Mandatory Measures for Ozone Nonattainment Areas

Emissions come from a variety of sources, but are generally categorized as mobile (from a vehicle), stationary (from a discrete non-moving source), or biogenic (naturally occurring emissions). Stationary sources include major, minor and non-point sources. Major sources are typically the focus of regulation because they are large, easily identifiable, and can be measured and monitored. Pollution control at these sources is often considered to be cost-effective in comparison to the cost of regulating a multitude of smaller, less identifiable sources that cannot be measured or monitored. Accordingly, under the CAAA, "major" sources of precursors trigger retrofit requirements and specific permitting rules. Mobile sources, however, represent an increasing portion of the inventory of emissions and are becoming a focus of renewed attention from regulators.

The Act defines major sources based on the potential to emit (PTE). The PTE is considered to be the amount of pollution a source could generate if it were run all the time without any pollution controls. This term is described in more detail in the next chapter. The CAAA lowers the threshold for definition as a major source in the more severe nonattainment areas. For example, the threshold in Extreme nonattainment areas is the potential to emit 10 tons per year (tpy) of NOx or VOC. In Marginal and Moderate nonattainment areas, the threshold remains the same at a PTE greater than 100 tpy of VOC and/or NOX The CAAA also defines modifications to a source as major if they result in a net increase in emissions that exceed specific thresholds for each nonattainment classification.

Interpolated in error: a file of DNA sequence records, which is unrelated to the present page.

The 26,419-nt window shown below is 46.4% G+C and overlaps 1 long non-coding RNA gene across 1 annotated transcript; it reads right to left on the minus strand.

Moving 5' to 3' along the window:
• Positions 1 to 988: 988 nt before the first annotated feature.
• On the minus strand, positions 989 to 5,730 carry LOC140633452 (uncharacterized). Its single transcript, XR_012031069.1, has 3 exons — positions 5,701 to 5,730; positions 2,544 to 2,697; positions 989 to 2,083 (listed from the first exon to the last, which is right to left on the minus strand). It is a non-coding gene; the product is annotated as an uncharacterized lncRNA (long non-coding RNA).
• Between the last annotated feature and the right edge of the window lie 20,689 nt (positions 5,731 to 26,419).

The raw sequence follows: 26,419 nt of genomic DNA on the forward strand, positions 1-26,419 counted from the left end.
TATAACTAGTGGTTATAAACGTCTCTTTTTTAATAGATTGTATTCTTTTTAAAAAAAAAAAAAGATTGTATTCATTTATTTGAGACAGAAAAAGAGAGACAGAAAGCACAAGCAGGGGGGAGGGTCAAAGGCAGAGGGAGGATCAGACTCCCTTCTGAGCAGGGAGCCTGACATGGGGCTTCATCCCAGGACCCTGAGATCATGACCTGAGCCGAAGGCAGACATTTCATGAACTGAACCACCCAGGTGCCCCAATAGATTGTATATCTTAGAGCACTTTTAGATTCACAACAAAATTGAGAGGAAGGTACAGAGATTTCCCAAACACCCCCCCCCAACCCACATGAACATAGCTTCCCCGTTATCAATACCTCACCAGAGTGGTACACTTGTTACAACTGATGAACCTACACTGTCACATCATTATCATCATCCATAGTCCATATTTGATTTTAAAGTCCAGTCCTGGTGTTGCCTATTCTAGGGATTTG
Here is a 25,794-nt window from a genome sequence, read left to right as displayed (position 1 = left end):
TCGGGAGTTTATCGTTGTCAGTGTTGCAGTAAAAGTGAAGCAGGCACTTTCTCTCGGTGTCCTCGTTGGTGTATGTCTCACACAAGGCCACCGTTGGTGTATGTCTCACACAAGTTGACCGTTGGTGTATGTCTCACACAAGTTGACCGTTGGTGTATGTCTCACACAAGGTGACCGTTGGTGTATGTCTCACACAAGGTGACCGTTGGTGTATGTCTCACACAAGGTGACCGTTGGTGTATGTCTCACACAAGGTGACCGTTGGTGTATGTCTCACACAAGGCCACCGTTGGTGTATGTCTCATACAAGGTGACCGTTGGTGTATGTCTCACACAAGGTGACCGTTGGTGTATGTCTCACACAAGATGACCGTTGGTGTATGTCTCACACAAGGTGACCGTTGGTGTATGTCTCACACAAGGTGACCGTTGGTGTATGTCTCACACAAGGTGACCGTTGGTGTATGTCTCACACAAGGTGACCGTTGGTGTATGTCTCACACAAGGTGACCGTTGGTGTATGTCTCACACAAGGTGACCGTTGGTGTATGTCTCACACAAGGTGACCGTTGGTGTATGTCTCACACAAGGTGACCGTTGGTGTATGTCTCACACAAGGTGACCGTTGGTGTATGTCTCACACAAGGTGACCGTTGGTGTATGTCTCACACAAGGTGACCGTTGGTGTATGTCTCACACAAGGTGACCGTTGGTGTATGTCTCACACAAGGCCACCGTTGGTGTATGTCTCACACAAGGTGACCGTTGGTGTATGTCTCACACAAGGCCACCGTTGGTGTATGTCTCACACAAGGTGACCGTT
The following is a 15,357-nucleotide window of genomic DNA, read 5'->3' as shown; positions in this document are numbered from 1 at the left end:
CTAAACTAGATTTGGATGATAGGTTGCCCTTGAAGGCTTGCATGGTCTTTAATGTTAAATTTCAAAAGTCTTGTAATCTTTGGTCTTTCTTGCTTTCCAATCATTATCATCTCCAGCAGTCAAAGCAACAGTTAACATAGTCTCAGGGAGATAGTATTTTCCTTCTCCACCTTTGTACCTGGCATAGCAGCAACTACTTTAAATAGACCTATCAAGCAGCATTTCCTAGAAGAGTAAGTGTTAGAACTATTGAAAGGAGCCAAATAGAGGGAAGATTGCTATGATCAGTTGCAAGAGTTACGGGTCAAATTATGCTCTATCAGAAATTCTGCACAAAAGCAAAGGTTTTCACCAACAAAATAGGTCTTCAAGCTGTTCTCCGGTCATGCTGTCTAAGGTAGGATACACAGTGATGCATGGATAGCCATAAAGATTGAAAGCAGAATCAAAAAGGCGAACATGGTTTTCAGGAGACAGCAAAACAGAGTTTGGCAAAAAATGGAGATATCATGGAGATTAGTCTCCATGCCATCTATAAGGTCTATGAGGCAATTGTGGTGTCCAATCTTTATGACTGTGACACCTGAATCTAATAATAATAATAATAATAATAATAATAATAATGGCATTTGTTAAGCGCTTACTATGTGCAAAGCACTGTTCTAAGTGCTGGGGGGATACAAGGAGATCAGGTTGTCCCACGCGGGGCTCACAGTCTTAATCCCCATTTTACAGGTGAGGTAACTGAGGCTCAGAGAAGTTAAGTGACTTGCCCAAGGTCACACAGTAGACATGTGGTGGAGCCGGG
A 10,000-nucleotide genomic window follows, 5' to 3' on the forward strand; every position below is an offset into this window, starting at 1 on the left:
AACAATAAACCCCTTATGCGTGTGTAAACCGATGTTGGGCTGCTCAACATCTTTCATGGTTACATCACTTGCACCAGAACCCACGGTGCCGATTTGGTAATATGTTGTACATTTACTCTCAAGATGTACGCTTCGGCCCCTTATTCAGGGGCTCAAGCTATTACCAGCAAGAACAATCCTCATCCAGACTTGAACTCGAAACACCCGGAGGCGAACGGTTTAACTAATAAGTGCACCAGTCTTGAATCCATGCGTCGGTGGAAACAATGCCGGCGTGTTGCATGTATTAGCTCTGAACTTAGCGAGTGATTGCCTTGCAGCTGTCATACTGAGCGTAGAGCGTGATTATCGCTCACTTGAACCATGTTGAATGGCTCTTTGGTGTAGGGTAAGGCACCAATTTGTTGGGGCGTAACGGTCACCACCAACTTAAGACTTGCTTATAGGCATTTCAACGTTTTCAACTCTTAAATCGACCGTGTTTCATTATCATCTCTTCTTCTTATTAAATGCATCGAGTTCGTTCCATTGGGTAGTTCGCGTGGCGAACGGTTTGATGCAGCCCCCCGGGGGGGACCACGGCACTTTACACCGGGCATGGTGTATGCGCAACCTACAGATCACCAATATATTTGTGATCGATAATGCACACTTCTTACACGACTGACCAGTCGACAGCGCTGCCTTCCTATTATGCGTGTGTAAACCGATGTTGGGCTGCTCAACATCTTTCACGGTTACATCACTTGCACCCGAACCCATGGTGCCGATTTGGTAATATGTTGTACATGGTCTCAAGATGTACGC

The CAAA requires that new major stationary sources and major modifications at existing major stationary sources of NOX and VOC be offset by reductions either from existing sources or from offsets purchased from another source within the same nonattainment area. The offset ratio varies based on the area's nonattainment classification. Table 15-2 shows major source thresholds and the offset ratios required by nonattainment category.

For example, a facility with a PTE of 100 tpy that is trying to locate or make a major modification in an area classified as Extreme must reduce or purchase 150 tpy of pollution offsets before it can locate the new facility or make the modifications.

Table 15-2

Major Source Thresholds and Offset Ratios for Nonattainment Classifications

Nonattainment Category

Major Source

Cut-off Tons per year

New Source Emissions Offset ratio

Marginal Moderate

Guide to Alternative Fuels

Guide to Alternative Fuels

Your Alternative Fuel Solution for Saving Money, Reducing Oil Dependency, and Helping the Planet. Ethanol is an alternative to gasoline. The use of ethanol has been demonstrated to reduce greenhouse emissions slightly as compared to gasoline. Through this ebook, you are going to learn what you will need to know why choosing an alternative fuel may benefit you and your future.

Get My Free Ebook

Post a comment